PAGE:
California – Ballast water discharges update - December 2020

Members will recall that the US, whilst not a State Party to the IMO’s Ballast Water Management Convention 2004, moved its federal performance standards for ballast water discharges closer to those of the IMO’s following the enactment of its Vessel Incidental Discharge Act (VIDA) in 2018.

California has however set Interim and Final performance standards for ballast water discharges that are much more stringent than the above standards. These standards were aspirational standards. The Interim performance standards were originally required to be implemented in 2020. As the technologies for achieving these standards were not as yet available, the California State Lands Commission (CSLC) in 2019 delayed the implementation dates for the Interim and the Final California Performance Standards to 1 January 2030 and 1 January 2040 respectively. Since these dates are still in the future, the federal ballast water discharge standards above will be applicable to California in the interim.

The federal law standards can however only be enforced by the USCG. In order for the CSLC also to enforce these standards to vessels discharging ballast water in California waters, the standards will need to be incorporated into California regulations. The expectation is that the additional enforcement capacity to be provided by the CSLC will lead to a higher reduction in the introduction of non-indigenous species into the waters of California.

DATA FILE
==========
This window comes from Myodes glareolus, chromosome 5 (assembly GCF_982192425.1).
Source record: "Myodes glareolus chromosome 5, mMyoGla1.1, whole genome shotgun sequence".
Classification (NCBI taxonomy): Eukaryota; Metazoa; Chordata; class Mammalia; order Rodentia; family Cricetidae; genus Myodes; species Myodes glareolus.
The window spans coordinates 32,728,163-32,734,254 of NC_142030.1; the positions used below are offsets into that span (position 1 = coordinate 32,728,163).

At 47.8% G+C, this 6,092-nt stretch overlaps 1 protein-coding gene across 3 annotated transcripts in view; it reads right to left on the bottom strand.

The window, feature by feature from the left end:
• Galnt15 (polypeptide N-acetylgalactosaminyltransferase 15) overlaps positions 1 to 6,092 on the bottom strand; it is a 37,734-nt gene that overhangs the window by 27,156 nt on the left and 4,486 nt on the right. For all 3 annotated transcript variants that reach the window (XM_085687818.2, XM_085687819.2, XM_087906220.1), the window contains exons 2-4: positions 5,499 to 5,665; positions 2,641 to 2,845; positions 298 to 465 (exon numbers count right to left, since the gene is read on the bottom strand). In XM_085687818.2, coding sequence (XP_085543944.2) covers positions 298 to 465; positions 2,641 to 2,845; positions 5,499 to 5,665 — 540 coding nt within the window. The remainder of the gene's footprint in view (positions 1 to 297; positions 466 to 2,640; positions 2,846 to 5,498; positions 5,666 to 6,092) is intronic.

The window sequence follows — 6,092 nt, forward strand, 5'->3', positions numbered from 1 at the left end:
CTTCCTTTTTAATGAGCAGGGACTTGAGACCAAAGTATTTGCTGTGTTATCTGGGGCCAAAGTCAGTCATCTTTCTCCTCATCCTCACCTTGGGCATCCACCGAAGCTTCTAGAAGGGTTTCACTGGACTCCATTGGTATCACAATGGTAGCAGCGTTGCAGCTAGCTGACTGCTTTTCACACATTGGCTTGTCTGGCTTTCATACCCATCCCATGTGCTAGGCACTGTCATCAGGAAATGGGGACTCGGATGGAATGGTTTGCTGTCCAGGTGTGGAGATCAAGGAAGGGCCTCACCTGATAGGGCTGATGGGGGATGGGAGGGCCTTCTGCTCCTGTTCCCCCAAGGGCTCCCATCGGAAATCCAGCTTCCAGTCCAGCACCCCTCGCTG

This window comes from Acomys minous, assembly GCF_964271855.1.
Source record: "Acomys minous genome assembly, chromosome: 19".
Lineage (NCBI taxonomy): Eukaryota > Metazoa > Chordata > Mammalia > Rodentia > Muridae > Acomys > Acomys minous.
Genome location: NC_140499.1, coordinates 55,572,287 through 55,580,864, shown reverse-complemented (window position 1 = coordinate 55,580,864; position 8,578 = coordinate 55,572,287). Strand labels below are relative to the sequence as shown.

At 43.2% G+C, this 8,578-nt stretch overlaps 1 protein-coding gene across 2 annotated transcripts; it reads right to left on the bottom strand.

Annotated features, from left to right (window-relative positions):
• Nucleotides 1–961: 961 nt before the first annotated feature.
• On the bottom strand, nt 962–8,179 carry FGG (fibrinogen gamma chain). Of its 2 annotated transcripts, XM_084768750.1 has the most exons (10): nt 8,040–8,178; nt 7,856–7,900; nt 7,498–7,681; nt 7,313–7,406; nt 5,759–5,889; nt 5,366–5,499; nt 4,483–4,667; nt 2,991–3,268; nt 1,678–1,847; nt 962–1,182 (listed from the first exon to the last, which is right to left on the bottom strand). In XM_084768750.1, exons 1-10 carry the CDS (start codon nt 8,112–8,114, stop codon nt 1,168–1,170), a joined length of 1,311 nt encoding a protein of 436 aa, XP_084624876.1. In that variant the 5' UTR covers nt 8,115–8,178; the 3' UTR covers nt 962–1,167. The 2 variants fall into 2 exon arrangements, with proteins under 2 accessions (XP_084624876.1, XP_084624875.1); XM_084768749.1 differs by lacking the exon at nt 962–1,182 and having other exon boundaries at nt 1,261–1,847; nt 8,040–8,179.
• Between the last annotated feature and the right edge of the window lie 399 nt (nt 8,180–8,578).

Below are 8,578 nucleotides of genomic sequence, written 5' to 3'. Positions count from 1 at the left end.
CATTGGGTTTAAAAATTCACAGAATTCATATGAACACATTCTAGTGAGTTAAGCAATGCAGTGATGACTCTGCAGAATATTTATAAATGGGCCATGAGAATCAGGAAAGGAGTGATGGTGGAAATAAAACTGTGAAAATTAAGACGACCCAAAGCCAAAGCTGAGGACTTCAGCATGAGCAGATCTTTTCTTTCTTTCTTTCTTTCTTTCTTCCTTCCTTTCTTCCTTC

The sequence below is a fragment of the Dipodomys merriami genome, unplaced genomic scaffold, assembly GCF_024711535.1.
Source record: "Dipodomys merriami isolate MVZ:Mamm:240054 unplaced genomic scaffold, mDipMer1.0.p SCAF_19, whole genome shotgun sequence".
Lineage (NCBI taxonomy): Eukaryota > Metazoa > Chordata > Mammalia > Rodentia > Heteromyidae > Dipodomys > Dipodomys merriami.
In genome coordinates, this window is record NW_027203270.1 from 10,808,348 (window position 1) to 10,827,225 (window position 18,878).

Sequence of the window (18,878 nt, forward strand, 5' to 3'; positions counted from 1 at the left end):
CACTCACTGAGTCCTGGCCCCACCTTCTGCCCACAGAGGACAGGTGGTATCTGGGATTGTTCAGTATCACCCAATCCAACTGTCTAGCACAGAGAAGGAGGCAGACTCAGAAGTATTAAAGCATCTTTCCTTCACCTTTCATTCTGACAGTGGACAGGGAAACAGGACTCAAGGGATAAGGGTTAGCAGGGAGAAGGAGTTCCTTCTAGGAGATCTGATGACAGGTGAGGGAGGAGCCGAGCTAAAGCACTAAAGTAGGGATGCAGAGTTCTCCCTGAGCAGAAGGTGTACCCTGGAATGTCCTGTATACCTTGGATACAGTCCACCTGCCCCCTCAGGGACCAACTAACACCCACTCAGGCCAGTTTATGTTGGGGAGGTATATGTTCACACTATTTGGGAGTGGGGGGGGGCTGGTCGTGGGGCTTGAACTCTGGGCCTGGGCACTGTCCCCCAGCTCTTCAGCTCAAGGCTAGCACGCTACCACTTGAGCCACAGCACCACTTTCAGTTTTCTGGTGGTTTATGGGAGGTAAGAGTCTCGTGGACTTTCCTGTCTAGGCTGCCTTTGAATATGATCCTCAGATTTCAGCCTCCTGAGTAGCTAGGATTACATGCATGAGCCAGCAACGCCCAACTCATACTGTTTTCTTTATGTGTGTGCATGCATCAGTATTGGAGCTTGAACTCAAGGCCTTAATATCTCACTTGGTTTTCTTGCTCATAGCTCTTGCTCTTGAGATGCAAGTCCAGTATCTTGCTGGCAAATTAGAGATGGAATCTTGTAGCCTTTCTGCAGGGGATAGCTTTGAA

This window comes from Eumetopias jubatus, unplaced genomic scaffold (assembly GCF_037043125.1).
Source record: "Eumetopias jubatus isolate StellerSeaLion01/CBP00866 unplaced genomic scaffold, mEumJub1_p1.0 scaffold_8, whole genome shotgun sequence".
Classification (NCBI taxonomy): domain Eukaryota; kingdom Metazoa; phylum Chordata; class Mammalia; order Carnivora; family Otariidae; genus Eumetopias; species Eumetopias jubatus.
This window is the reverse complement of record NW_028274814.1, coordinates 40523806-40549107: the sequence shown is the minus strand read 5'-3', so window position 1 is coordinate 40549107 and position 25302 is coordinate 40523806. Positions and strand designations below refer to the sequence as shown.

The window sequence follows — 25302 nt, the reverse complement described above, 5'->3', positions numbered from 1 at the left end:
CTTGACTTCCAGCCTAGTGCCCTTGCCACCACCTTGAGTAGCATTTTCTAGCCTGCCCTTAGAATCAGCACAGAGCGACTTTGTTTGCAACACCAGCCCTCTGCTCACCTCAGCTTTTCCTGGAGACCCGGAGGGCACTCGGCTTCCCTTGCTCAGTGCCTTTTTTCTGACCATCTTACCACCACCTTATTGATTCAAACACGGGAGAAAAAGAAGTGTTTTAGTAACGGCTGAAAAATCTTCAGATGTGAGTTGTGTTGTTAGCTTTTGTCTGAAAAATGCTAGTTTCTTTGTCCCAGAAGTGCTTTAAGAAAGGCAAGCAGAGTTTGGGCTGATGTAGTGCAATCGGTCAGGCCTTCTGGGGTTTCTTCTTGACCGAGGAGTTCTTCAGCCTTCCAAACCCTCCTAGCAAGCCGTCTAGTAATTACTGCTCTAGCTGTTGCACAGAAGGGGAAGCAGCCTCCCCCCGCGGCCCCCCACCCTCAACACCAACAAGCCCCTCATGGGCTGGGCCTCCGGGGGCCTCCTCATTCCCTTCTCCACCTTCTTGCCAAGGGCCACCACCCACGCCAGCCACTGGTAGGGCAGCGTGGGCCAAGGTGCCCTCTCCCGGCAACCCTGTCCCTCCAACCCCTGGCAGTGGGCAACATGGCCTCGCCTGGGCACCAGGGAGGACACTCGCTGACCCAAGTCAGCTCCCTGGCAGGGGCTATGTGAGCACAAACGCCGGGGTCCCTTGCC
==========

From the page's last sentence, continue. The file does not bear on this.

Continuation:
The CSLC has issued a notice stating that it proposes to amend Article 4.7 of Title 2, Division 3, Chapter 1 of the California Code of Regulations concerning ballast water discharges. The proposed regulatory action would formally amend the above compliance dates for the Interim and Final ballast water discharge performance standards of 1 January 2030 and 1 January 2040, incorporate the federal ballast water discharge standards into California regulation, establish requirements to monitor the functionality of ballast water treatment systems, and ensure that the CSLC has access to sampling ports and tanks to collect ballast water and sediment samples for compliance assessment and research purposes. The Amendments will additionally provide the CSLC with ready access to records which are required to be kept onboard, during inspections.
Although California is proposing more stringent ballast water standards for the future, once VIDA is fully implemented, individual States will no longer be authorised to establish and enforce their own standards for discharges, including ballast water discharges, unless they are identical to the federal standards to be promulgated by the Environmental Protection Agency (EPA). Nonetheless, under VIDA, States will still have the ability to petition for stricter discharge provisions.

Members are directed to the documents below for full details of the above proposed Amendments. Members are also directed to the UK P&I Club’s 2019 Legal Briefing on Ballast Water Regulations for additional information on the US ballast water management regulations.


Jacqueline Tan

Legal Services Manager